One of the elements of gospel music that shaped soul music was the intensity of live performances. The reputation of many gospel groups rested on their ability to "wreck" a church by arousing the emotions of their audiences, especially females. Some of the greatest soul albums find their stars having the same effect on a secular audience. James Brown's famous 1962 album "Live at the Apollo" is one of the best in this regard, and so is Gene Chandler's 1965 album for Constellation, "Live at the Regal."

"Rainbow '65," the live version of his 1963 hit by the same name, was the breakout hit from the album. The intense, Curtis Mayfield-penned ballad is taken to a new level here, as Chandler overcomes the somewhat out-of-tune band to spin a seductive web to capture the screaming girls. Chandler repeats words and phrases, holds falsetto notes, shifts dynamics, and worries every note of song's lyrics to create just under six minutes of pure soul energy.

Arthur Kempner, in his book "Boogaloo," compares this one performance to the live version of "Bring It On Home To Me" from Sam Cooke's "Live at Harlem Square" album and determines Chandler to out-soul Cooke by a wide margin. He does concede that Chandler probably had a home-town advantage at the Regal Theater(unfortunately, on this MP3 there's a skip in the intro by WVON disc jockey Pervis Spann which points out that Chandler was a local boy made good), but I think Kempner's comparison is accurate. Cooke's album is very good, but Sam was not a "house wrecker," whether as a member of the Soul Stirrers or as a solo act. When you listen to "Rainbow '65," however, you can imagine Chandler being down on one knee, tie pulled down, sweating - just being totally soulful.

Chandler is unfortunately only known to most people for "Duke of Earl," but his entire '60s output for Vee Jay, Constellation, Checker and Brunswick presents the work of a Chicago soul master, with "Rainbow '65" leading the way.

Wednesday, November 16, 2005

JT's Fabulous Flip

Johnnie Taylor - Love Depression

One of the great things about 45s is the fun of trying out the flip side. It's a gamble at times, because sometimes the flip isn't very good but then again it may be great (the history of rock and R&B contains many stories of supposed B-sides that ended up being the hit; "The Horse" and "Can I Change My Mind" come to mind right away). When I was a kid, my mother played two records' flip sides and it wasn't until older that I learned that the other side was the hit. The first was "The Country Walk" by The Village Soul Choir (see my post below; "The Cat Walk" was the hit side). Today's selection was the other. The driving "Love Depression" was the flip of Johnnie Taylor's #1 R&B hit "I Believe In You (You Believe In Me)." It wasn't until I was in college that I even *heard* "I Believe In You" (which is probably my overall favorite JT song), and I heard on a CD!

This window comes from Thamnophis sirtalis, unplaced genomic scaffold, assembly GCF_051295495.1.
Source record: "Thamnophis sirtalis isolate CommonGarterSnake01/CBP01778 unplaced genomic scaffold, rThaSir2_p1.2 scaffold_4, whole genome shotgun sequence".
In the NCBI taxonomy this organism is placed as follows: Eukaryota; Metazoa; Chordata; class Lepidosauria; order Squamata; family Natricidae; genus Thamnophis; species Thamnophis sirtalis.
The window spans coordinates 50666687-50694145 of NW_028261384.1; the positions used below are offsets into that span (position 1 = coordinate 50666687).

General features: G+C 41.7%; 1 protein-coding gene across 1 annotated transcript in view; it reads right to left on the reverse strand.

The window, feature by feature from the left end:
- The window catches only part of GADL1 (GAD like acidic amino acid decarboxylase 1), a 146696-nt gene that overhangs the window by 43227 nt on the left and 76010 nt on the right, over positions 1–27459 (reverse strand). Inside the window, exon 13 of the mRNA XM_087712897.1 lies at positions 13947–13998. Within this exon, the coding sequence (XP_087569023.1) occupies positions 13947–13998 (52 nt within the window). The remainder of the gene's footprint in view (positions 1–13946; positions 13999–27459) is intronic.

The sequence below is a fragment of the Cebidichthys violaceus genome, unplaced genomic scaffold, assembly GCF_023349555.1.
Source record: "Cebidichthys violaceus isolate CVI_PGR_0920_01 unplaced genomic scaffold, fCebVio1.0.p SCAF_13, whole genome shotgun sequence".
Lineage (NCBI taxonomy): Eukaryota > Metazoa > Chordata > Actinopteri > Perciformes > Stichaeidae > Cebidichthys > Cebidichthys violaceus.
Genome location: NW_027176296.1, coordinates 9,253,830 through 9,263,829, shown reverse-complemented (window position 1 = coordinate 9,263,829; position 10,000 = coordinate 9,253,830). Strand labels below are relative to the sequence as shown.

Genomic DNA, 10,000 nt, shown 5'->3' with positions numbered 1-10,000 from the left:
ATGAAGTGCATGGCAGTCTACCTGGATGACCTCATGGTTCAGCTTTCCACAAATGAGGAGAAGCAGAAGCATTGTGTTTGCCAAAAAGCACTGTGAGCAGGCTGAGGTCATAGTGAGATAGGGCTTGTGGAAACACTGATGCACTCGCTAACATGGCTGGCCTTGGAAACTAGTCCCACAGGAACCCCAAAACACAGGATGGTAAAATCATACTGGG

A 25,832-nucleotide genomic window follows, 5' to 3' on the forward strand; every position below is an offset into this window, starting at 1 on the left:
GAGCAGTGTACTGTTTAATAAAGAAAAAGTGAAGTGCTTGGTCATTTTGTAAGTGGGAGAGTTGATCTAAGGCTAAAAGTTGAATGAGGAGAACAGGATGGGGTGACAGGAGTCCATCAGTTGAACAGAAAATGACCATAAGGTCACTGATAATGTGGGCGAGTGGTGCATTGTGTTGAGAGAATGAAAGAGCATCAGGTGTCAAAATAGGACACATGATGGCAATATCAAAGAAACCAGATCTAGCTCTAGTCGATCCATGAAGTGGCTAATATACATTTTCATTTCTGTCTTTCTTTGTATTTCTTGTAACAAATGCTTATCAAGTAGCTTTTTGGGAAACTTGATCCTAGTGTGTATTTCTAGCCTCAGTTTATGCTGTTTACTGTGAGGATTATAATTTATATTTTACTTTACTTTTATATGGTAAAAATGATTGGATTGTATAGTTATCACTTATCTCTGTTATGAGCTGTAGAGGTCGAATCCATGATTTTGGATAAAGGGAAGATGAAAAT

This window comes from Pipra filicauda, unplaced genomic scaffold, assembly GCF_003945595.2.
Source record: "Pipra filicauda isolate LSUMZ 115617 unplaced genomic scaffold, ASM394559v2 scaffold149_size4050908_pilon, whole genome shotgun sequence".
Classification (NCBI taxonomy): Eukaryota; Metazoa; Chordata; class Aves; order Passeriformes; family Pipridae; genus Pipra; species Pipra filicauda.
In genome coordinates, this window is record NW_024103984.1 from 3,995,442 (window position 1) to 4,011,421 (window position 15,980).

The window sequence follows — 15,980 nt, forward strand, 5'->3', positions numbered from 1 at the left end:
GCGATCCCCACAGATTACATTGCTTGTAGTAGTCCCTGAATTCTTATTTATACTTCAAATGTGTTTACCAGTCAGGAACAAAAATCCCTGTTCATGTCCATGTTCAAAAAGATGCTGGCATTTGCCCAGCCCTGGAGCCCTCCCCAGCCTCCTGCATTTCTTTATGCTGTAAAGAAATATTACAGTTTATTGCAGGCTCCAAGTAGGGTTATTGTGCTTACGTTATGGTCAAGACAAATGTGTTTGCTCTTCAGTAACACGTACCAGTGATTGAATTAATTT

"Love Depression" was a non-LP B-side, as it did not appear on the 1973 album "Taylored in Silk," which included the A-side. The song has since been included on the CD reissue of "Super Taylor." The song is more "down-home" than many of Taylor's Stax sides of the time, featuring an attractive guitar hook and a righteous message that is still applicable today. Cheers for the B-side!

Tuesday, November 15, 2005

Southern Soul Tuesday

Kip Anderson - Letter From My Darling

I meant to play something appropriate for Veterans Day but, in the euphoria that was "Friday Fiesta" I overlooked it. Hopefully today's selection will remedy that.

Kip Anderson's intense vocals graced a number of 45s for Vee Jay, Tomorrow, Checker, ABC and Excello. Among soul collectors all of his releases are prized, with "I Went Off and Cried" (Excello) being the best-recognized (the song's ad-libbed line "say it one more time for the brokenhearted" was used as the title of Barney Hoskyn's excellent book on Southern Soul). That song, as well as today's selection and several others, are showcased in Volumes 1 and 2 of the Ace/AVI "The Heart of Southern Soul" series (all three cover the Southern Soul end of the Excello/A-Bet catalogue and are worth purchasing; I think all of them are out of print, but at Dusty Groove America sometimes Vol. 1 or 2 is on sale).

"Letter From My Darling" is one of those songs that grabs the listener right away with it's strong gospel feel. Kip adds to the atmosphere with his piano playing and monologue. The song proper builds up nicely and by the end, Kip's strong vocal and the horns leave you feeling pretty drained.